‘The Batman’ below-the-line craftspeople includes a slew of current Oscar nominees

Matt Reeves’s “The Batman” is finally out in theaters, and reviews have been pretty great. A lot of credit for that must go to the creative artisans who helped Reeves attain his vision for the Dark Knight. To say that the crafts of Reeves’s collaborators are fully on display in this movie would be an understatement, especially when you consider that multiple craftspeople involved with the movie are currently up for Oscars later this month.

“The Batman” was one of the many productions that famously got shut down due to COVID after it began filming in January 2020. It had to turn off cameras for six months until pandemic protocols were in place, but you’re not likely to be able to tell from watching it.

When it comes to the look of “The Batman,” we must start the conversation with cinematographer Greig Fraser, who is currently nominated and thought by many to be the favorite to win his first Oscar later this month for his work on “Dune.” (That movie actually did reshoots in August 2020, so Fraser probably had to bounce back for those before returning to work with Reeves.) Fraser previously shot Reeves’s “Let Me In,” the English-language remake of the Swedish vampire movie “Let the Right One In,” and the look for “The Batman” they’ve created is almost like a painting. Warner Bros’ production notes for “The Batman” explain that he and Reeves were inspired by the films of Wong Kar-Wai, such as “In the Mood for Love.”

It’s also impossible to overlook the work by production designer James Chinlund to create a brand new look for Gotham and so many of its locations. Audiences’ jaws are going to drop when they first eye his design for the quite cavernous Batcave. Above that lair is Wayne Tower, which mixes art deco exteriors with gothic interiors, very different from any Wayne Manor from earlier incarnations. Although this version of Gotham has elements of New York City (the elevated trains of Brooklyn, “Gotham Square Garden”) and London (the Tower Bridge, for instance), Chinlund was also inspired by the architecture of Liverpool’s Wellington Square, where they filmed, as part of his efforts to make his Gotham look unique from the city as visualized by Tim Burton, Christopher Nolan, and Zack Snyder in previous films. Chinlund also created the look for Penguin’s expansive nightclub, the Iceberg Lounge — a bit like the old happening club Limelight of New York, if set in the meat-packing district — making it a suitable hot spot where everyone who is anyone in Gotham (but mainly the criminal element) goes to party.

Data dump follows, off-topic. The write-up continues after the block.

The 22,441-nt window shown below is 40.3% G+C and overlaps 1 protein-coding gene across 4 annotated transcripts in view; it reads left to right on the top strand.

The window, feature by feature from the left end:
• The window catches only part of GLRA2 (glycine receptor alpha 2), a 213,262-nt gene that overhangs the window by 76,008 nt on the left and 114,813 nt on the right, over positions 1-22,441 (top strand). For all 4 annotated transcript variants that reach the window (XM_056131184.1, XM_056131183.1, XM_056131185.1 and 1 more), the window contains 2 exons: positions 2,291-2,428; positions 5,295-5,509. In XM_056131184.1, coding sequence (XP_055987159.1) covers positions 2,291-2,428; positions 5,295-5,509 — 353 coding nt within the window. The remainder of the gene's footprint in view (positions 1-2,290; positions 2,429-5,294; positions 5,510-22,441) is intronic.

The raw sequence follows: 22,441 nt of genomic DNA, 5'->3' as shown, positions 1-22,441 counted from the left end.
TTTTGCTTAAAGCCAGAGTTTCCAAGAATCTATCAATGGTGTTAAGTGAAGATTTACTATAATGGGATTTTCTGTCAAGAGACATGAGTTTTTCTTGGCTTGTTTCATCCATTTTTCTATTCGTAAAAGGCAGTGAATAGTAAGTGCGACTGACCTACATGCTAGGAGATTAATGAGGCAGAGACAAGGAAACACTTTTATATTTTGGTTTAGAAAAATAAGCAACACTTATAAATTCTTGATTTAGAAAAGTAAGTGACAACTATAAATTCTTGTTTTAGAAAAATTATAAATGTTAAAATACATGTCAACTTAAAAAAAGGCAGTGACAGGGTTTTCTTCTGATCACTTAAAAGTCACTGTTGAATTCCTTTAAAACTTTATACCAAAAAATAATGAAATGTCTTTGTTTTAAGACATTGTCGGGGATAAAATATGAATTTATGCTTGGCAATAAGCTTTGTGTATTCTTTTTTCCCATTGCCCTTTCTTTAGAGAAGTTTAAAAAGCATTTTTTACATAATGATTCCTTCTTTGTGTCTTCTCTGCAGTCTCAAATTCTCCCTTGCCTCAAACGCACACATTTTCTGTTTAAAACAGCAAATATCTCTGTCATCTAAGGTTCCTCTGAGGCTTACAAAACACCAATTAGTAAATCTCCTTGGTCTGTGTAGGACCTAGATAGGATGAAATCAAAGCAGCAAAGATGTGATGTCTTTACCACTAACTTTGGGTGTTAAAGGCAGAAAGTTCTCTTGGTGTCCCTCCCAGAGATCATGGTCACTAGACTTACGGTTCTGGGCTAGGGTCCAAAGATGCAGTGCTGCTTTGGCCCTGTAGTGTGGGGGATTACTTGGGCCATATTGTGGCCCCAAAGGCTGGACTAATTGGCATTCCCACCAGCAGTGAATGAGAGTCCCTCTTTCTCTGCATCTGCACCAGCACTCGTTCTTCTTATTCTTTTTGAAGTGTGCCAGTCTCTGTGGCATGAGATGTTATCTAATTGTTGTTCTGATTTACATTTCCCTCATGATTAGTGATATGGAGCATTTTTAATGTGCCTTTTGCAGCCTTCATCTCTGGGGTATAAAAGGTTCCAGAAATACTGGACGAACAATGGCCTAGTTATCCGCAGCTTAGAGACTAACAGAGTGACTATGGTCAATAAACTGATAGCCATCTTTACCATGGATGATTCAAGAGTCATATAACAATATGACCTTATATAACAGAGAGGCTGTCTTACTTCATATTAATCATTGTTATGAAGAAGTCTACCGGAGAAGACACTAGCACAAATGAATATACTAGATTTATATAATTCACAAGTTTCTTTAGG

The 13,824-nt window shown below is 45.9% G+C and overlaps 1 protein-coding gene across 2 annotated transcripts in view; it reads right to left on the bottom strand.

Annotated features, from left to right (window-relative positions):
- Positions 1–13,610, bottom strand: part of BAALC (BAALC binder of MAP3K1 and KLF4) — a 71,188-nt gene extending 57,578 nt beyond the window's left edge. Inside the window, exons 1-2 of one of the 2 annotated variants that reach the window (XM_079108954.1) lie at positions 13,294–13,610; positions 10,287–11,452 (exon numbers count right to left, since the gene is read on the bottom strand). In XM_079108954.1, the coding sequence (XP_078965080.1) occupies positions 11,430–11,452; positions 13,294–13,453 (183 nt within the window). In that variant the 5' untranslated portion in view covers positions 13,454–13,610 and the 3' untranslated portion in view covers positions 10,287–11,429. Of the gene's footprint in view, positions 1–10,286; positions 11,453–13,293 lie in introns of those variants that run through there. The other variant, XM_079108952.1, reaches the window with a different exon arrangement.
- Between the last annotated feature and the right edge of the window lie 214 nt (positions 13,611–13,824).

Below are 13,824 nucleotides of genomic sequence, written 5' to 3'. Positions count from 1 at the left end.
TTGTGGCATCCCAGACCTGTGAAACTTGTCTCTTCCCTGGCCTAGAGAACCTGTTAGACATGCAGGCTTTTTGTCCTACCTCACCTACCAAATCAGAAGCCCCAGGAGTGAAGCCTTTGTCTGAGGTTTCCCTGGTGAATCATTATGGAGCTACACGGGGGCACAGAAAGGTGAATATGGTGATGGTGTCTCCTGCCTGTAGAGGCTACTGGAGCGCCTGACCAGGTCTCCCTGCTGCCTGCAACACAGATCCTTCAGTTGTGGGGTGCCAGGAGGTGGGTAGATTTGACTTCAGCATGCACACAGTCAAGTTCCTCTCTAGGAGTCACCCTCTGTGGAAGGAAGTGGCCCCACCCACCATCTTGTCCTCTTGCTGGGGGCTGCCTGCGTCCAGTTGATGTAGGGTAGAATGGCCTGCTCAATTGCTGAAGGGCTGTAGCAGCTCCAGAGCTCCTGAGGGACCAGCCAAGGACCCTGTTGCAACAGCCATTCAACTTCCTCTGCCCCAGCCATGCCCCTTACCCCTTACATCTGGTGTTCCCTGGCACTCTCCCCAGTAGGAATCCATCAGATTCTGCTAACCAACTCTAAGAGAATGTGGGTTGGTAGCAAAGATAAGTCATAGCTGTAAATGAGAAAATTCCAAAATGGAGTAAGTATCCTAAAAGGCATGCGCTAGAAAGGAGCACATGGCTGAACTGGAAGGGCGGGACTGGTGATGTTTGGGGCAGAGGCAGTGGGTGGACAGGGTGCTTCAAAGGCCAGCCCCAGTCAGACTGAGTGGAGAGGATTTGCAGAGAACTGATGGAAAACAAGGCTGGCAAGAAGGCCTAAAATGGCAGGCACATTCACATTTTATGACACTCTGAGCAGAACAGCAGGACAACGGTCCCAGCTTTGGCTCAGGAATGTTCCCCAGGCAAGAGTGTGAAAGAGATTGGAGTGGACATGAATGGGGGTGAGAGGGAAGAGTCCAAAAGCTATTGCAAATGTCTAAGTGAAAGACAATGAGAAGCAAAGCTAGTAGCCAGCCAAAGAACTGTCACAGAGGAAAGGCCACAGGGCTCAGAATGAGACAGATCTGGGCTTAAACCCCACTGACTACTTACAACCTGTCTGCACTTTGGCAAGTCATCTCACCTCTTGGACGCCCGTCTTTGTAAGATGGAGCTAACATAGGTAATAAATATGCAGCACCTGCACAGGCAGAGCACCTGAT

Chinlund has never been nominated for an Oscar – or at least not yet – but he has received numerous ADG (Art Directors Guild) nominations for his work on both of Reeves’s “Planet of the Apes” movies, and then for Jon Favreau’s “The Lion King.”

You can’t have a Batman without a suitable Batsuit, and in this case, Reeves called upon designers David Crossman and Glyn Dillon, who worked in the costume departments for the last four “Star Wars” movies. Crossman and Dillon shared a Costume Designers Guild (CDG) Awards nomination for their work on “Rogue One,” and their Batsuit is both functional and protective against bullets and blades.